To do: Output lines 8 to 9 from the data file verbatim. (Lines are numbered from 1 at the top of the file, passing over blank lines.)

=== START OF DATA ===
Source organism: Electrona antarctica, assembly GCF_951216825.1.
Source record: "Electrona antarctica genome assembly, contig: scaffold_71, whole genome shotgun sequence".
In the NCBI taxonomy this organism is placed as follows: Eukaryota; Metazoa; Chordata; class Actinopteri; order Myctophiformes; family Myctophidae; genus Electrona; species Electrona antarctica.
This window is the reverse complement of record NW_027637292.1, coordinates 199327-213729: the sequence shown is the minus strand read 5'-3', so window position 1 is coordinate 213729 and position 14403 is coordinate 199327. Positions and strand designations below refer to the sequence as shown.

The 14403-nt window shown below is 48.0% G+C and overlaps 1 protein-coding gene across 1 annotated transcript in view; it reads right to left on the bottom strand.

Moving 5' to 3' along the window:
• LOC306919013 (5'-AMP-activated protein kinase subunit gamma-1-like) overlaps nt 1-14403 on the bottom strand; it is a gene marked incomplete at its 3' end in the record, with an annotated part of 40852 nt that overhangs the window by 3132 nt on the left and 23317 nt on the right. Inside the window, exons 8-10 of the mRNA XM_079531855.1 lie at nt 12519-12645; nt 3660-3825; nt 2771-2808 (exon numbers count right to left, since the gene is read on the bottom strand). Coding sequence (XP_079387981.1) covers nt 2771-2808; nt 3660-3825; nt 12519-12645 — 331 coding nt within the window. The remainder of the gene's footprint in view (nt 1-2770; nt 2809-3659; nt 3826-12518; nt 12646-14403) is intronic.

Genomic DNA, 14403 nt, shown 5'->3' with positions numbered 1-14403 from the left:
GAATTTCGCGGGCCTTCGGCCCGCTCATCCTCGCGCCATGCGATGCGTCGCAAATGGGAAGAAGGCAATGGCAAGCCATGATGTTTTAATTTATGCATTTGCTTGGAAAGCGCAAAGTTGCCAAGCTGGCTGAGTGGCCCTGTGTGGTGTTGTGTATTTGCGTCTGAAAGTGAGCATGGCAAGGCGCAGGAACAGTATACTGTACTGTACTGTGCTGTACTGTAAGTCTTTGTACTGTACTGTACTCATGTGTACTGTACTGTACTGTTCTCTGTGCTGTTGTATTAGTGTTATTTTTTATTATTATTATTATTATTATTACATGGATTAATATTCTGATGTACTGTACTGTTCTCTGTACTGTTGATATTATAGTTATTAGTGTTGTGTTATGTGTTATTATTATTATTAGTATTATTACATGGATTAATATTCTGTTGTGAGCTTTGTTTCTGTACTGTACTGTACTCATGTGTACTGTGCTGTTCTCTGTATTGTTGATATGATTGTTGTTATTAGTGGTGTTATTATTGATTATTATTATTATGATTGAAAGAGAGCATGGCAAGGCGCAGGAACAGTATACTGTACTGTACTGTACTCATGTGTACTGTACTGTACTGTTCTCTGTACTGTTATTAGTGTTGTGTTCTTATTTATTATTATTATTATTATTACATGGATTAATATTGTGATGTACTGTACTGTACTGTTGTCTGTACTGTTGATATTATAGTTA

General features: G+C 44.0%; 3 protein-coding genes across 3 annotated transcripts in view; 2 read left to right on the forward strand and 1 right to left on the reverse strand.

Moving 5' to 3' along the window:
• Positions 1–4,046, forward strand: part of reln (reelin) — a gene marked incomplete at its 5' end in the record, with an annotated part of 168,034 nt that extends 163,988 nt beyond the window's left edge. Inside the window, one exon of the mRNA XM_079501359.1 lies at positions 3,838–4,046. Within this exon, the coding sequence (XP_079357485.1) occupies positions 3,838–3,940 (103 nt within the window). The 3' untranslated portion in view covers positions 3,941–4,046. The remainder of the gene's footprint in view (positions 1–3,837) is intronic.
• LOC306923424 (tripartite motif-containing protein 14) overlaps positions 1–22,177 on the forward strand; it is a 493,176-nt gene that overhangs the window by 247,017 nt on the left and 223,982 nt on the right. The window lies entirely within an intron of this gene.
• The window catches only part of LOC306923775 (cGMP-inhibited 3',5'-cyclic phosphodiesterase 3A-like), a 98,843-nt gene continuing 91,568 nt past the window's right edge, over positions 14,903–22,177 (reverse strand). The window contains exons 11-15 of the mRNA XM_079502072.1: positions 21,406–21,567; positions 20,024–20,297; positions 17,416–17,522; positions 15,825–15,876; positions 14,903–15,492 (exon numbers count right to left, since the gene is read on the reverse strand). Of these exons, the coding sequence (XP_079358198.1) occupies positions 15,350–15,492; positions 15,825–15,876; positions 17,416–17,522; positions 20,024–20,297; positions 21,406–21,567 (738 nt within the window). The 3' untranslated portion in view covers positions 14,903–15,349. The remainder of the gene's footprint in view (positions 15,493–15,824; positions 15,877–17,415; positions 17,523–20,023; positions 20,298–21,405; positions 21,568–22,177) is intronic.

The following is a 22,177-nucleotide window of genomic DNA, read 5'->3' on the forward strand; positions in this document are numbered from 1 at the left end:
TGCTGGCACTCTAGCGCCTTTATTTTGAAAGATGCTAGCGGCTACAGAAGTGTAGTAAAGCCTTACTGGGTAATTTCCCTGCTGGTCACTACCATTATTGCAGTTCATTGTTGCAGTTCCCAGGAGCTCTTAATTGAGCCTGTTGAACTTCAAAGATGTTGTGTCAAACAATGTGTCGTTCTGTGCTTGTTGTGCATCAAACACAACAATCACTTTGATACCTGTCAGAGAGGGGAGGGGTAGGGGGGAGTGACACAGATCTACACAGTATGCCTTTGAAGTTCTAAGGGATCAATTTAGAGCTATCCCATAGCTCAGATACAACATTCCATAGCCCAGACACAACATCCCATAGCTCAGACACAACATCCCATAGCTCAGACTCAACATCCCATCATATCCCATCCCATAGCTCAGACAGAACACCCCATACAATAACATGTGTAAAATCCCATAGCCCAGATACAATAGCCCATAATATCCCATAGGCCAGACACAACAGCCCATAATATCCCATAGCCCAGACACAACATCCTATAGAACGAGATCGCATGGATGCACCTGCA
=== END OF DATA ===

Genomic DNA, 14403 nt, shown 5'->3' with positions numbered 1-14403 from the left:
GAATTTCGCGGGCCTTCGGCCCGCTCATCCTCGCGCCATGCGATGCGTCGCAAATGGGAAGAAGGCAATGGCAAGCCATGATGTTTTAATTTATGCATTTGCTTGGAAAGCGCAAAGTTGCCAAGCTGGCTGAGTGGCCCTGTGTGGTGTTGTGTATTTGCGTCTGAAAGTGAGCATGGCAAGGCGCAGGAACAGTATACTGTACTGTACTGTGCTGTACTGTAAGTCTTTGTACTGTACTGTACTCATGTGTACTGTACTGTACTGTTCTCTGTGCTGTTGTATTAGTGTTATTTTTTATTATTATTATTATTATTATTACATGGATTAATATTCTGATGTACTGTACTGTTCTCTGTACTGTTGATATTATAGTTATTAGTGTTGTGTTATGTGTTATTATTATTATTAGTATTATTACATGGATTAATATTCTGTTGTGAGCTTTGTTTCTGTACTGTACTGTACTCATGTGTACTGTGCTGTTCTCTGTATTGTTGATATGATTGTTGTTATTAGTGGTGTTATTATTGATTATTATTATTATGATTGAAAGAGAGCATGGCAAGGCGCAGGAACAGTATACTGTACTGTACTGTACTCATGTGTACTGTACTGTACTGTTCTCTGTACTGTTATTAGTGTTGTGTTCTTATTTATTATTATTATTATTATTACATGGATTAATATTGTGATGTACTGTACTGTACTGTTGTCTGTACTGTTGATATTATAGTTA